PRECIOUS-Gold breaks string of gains as global tensions ease

    * Silver hits 2-1/2-month high
    * Spot gold faces resistance at $1,356/oz -technicals
    * Higher base metal prices could boost inflation -analysts

 (Updates prices; adds comment, second byline, NEW YORK
    By Renita D. Young and Eric Onstad
    NEW YORK/LONDON, April 19 (Reuters) - Gold prices dipped on
Thursday, breaking a string of gains for four successive
sessions, in response to a decline in global political tensions.
    Spot gold        lost 0.2 percent at $1,346.20 per ounce by
1:38 p.m. EDT (1738 GMT), while June U.S. gold futures        
settled down $4.70, or 0.4 percent, at $1,348.80 per ounce. 
    "Uncertainty has decreased somewhat. Geopolitical worries,
trade risk have moved to the background," said ABN AMRO
commodity strategist Georgette Boele.
    U.S. President Donald Trump said on Wednesday he hoped a
summit with North Korean leader Kim Jong Un would be successful
while Western missile strikes in Syria were less extensive than
some had feared.             
    Earlier in the week, a senior administration official said
Trump delayed imposing additional sanctions on Russia.
    Boele said she expected gold to decline to around $1,330
after failing to break above resistance.
    "There was a bit of upward momentum, but you are still in
the $1,300-$1,365 range. It's more of a technical trade at the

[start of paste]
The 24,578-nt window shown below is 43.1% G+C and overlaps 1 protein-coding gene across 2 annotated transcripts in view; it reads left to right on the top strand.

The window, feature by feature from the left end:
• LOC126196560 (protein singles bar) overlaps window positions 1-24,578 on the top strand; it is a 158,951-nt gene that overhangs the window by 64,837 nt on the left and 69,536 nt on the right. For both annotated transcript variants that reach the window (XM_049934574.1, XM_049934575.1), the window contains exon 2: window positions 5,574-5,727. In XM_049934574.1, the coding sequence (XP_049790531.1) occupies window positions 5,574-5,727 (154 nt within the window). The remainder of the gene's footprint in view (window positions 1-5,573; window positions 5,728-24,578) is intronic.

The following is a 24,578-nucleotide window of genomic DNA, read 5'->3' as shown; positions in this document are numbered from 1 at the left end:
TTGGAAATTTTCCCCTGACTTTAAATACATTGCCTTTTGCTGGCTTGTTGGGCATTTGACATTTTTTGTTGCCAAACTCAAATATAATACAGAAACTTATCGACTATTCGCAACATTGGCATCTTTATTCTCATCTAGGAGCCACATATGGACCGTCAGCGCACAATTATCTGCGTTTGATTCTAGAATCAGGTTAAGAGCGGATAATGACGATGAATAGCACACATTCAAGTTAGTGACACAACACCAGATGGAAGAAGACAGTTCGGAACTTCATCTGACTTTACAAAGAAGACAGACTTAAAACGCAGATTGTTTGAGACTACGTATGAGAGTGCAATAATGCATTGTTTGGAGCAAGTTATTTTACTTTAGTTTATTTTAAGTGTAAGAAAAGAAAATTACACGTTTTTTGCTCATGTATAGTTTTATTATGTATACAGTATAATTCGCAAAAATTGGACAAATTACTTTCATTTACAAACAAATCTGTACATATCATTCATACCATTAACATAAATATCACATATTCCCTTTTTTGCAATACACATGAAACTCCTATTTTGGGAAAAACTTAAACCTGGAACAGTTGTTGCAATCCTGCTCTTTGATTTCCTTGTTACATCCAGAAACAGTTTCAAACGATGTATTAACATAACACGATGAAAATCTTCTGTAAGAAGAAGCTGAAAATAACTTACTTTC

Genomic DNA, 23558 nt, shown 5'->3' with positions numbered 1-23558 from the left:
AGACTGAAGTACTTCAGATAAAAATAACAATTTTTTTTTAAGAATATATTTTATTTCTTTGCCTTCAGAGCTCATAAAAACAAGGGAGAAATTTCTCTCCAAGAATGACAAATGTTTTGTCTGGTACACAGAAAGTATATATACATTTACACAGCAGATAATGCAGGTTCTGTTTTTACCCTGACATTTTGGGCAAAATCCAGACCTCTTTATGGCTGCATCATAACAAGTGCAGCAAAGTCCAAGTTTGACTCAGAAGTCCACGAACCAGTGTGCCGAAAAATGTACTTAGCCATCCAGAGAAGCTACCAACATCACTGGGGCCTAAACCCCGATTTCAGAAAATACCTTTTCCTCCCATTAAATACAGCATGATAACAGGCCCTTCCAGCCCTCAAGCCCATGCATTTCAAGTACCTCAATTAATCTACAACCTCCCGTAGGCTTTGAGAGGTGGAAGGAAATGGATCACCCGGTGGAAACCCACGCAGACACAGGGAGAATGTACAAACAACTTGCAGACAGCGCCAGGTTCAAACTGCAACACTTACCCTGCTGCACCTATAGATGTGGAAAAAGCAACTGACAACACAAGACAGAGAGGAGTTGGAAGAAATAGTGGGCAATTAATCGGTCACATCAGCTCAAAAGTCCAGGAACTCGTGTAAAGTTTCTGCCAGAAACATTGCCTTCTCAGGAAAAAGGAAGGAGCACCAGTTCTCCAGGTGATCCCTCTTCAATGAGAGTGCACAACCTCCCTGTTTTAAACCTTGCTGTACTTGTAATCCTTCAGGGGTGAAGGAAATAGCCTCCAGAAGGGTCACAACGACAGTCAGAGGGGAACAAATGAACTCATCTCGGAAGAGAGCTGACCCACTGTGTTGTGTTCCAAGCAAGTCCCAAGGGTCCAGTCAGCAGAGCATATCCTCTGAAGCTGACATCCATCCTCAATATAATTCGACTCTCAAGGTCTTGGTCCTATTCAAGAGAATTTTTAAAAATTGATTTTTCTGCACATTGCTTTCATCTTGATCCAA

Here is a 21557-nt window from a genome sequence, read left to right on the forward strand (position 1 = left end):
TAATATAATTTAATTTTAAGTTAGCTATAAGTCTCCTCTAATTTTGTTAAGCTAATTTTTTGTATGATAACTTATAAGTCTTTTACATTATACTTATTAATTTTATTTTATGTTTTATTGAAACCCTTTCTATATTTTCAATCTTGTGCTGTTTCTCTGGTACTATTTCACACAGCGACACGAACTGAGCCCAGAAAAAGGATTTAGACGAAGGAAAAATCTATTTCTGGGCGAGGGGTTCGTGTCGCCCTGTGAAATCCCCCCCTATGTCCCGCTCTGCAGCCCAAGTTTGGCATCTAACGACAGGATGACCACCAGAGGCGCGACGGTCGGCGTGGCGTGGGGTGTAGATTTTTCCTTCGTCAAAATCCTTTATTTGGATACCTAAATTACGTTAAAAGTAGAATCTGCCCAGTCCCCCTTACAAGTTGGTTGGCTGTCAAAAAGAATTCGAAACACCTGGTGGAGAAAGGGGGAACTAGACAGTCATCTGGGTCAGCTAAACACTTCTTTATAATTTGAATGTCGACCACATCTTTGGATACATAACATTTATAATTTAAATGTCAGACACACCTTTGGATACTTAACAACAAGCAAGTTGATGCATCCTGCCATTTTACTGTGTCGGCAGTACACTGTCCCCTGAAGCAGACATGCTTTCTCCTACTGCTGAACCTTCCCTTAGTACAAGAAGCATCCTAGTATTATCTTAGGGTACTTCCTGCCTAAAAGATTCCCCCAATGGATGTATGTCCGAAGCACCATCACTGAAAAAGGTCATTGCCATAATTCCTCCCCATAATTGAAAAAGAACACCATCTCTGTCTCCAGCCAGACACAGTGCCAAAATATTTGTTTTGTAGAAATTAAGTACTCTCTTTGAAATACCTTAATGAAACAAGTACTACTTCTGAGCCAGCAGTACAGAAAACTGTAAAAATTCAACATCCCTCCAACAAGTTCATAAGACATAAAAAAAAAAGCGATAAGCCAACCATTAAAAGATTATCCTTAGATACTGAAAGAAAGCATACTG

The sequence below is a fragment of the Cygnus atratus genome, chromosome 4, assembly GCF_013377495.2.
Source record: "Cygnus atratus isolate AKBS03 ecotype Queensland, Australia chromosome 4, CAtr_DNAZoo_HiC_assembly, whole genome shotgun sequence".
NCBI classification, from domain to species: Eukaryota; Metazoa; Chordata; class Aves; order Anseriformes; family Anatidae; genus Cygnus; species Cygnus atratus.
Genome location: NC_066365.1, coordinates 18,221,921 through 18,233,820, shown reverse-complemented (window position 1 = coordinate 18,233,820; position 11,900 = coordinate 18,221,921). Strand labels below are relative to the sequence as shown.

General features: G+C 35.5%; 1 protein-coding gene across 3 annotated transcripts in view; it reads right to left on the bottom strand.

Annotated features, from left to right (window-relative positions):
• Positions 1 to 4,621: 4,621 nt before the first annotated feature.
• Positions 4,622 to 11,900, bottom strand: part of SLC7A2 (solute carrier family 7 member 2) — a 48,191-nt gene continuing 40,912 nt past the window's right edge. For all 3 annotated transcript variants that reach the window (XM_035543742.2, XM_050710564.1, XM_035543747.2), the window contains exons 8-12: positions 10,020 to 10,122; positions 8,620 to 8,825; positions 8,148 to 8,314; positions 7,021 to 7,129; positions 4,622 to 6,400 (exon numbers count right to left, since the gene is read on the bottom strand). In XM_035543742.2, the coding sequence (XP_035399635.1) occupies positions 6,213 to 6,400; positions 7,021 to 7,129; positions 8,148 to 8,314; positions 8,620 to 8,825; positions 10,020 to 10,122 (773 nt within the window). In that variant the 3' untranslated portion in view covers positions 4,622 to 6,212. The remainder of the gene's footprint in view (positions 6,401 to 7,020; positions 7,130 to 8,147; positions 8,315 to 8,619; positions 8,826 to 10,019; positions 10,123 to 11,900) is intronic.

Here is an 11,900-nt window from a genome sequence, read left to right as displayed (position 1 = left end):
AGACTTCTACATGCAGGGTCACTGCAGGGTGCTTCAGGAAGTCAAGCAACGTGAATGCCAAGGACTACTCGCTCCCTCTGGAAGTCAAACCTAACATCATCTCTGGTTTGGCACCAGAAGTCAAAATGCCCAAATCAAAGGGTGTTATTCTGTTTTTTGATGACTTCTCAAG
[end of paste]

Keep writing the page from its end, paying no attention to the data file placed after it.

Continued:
moment - it tries the upside again and if that doesn't succeed
then it falls back."
    "Rates are up and dollar-supportive. The Fed still seems to
be on the path for tightening. The Fed and cryptocurrencies, a
bit, have been hampering (gold)," said Dan Denbow, USAA senior
portfolio manager.                    
    Rising yields make gold a less attractive investment because
it does not draw interest.
    Meanwhile, spot silver prices        rose 0.6 percent to
$17.25 per ounce after touching their highest since Feb. 1 of
    "A bounce in silver is not a surprise to me because you have
lower liquidity and it's more sensitive to sentiment," Boele
said, adding that she expected silver to follow gold lower in
coming days or weeks.
    "The precious metals fought through some headwinds
yesterday. Everything except silver is succumbing to those
headwinds today," said Chris Gaffney, president of world markets
at EverBank.
    Silver also is used for industrial purposes, so it has been
lifted by a rally in base metals.
    "The downside is relatively limited in silver because it was
the one that was pushed too low. Also there are no positions to
be squeezed."     
    Silver has been the worst performing precious metal over the
past six months, little changed versus a rise of 4.5 percent for
gold and 7.7 percent for palladium.
    Platinum        lost 0.2 percent at $933.24 per ounce. It
touched more than a three-week high of $953.50 earlier in the
    Palladium        fell 0.3 percent to $1,032.40 per ounce,
after marking its highest since Feb. 27 of $1,057.20. 

 (Additional reporting by Eileen Soreng in Bengaluru; Editing by
Jane Merriman and Richard Chang)